These are tough times, which is why now, more than ever, we need to remind ourselves – and teach our kids – to keep up the good fight about all the things we care about. But it can be exhausting getting inspired if you’re on a steady diet (by choice or not) of 24/7 cable news and your extended family’s Facebook political rants. My tip? Take a break, lighten the mood, and play a little to energize yourself.
While Monopoly or Cards Against Humanity (for the adults) are just fine, i actually found some social justice-themed board games that can both entertain and educate while you work to save the world.
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If the current state of our country’s politics was a board game, this would be it. Rise Up is about people coming together to form a movement to overcome oppression and beat “The System” — something which may sound familiar to those of you who may have shown up at a march or two over the past year.
In fact Rise Up is a pretty cool social justice themed game, in which players actually lead marches, write protest songs and strategize to fight for both real causes — stopping an oil pipeline — or make-believe ones — fighting for dragon rights.
The best part: The game has two versions, so that both adults and kids can play this game. Because if we’re going to make this country the one we want to hand to our kids, we’re going to need all the help we can get.
It’s never too early to teach kids about the beauty of diversity, respect for other cultures and protecting the rights of everyone. This game for the younger set (36 months – 6 years) uses a cast of friendly characters and a question and answer format to foster respect for diversity, stress the importance of equality and encourage and model friendly behavior. Maybe once the kids learn it, they can show certain adults how it’s done.
Since one of the most important things we can teach our kids is to have your voice heard, it’s a great start to stress the importance of voting and and teaching kids about the process. Election is great for the whole family (reco is 9+), and the game allows players to plan campaigns, score votes and fight to become President of the United States.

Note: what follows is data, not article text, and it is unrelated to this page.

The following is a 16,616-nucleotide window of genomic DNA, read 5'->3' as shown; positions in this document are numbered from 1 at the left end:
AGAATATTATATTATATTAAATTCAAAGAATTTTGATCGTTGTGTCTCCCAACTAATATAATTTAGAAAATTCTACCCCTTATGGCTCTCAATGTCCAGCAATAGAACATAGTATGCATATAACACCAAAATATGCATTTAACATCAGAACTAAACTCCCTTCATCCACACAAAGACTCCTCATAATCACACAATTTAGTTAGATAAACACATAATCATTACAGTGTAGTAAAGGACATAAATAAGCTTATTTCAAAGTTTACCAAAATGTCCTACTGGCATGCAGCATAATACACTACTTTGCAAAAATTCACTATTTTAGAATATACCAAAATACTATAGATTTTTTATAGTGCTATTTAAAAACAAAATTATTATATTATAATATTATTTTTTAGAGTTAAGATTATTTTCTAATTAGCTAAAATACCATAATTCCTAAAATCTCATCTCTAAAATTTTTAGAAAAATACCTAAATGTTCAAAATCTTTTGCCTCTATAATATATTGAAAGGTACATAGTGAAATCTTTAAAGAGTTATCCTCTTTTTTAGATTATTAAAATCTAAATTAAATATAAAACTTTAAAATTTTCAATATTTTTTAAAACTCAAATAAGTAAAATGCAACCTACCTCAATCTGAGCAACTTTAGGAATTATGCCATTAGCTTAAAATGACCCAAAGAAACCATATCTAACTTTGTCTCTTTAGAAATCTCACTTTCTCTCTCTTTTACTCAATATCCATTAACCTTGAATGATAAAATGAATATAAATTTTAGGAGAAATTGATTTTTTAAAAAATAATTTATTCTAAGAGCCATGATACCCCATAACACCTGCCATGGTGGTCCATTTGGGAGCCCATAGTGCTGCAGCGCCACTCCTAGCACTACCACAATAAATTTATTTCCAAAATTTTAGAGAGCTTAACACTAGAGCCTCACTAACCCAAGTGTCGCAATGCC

See the mystery that is the Electoral College in action, and learn how it can propel you to the Oval Office. You’ll even have to carefully manage your campaign funds to – ahem – lawfully conduct your campaign. There’s even a “Dark Horse” candidate that wreaks havoc with their opponent’s campaign.
One complaint though: It would be nice to see a little more diversity on that cover, you know?
This downloadable board game is recommended for teens and adults in classrooms, but it seems like it could be useful at workplaces, family dinners and cocktail parties across the nation. Focusing on racism and white privilege, this social justice themed game helps players become aware that racism exists in many everyday situations and interactions; to learn in what ways they may be racist or how they marginalize people of color (probably unknowingly); and gives them tools to recognize and stop these situations. Or at least work towards that goal.
I must say that some of the “Action” spaces on the board are pretty corny (“On the count of 3, everyone say, Racism is wack, bring love back!) but the game cards that include sample situations provide terrific starting points for important discussions about racism and discrimination. I might need to start carrying a copy around in my purse.
This ain’t your grandma’s bingo, friends! This free, downloadable game forces players to perform simple tasks to make the world a better place, and also to take action against social injustices they encounter. Keep other players updated on your progress as you fill up your card with completed tasks from “Created space for sharing art” to “Helped someone avoid deportation.” By the time you shout/call/post/text “RESIST!” you’ll have done a lot more to fight nefarious political forces than an entire room full of players at a bingo hall in Boca.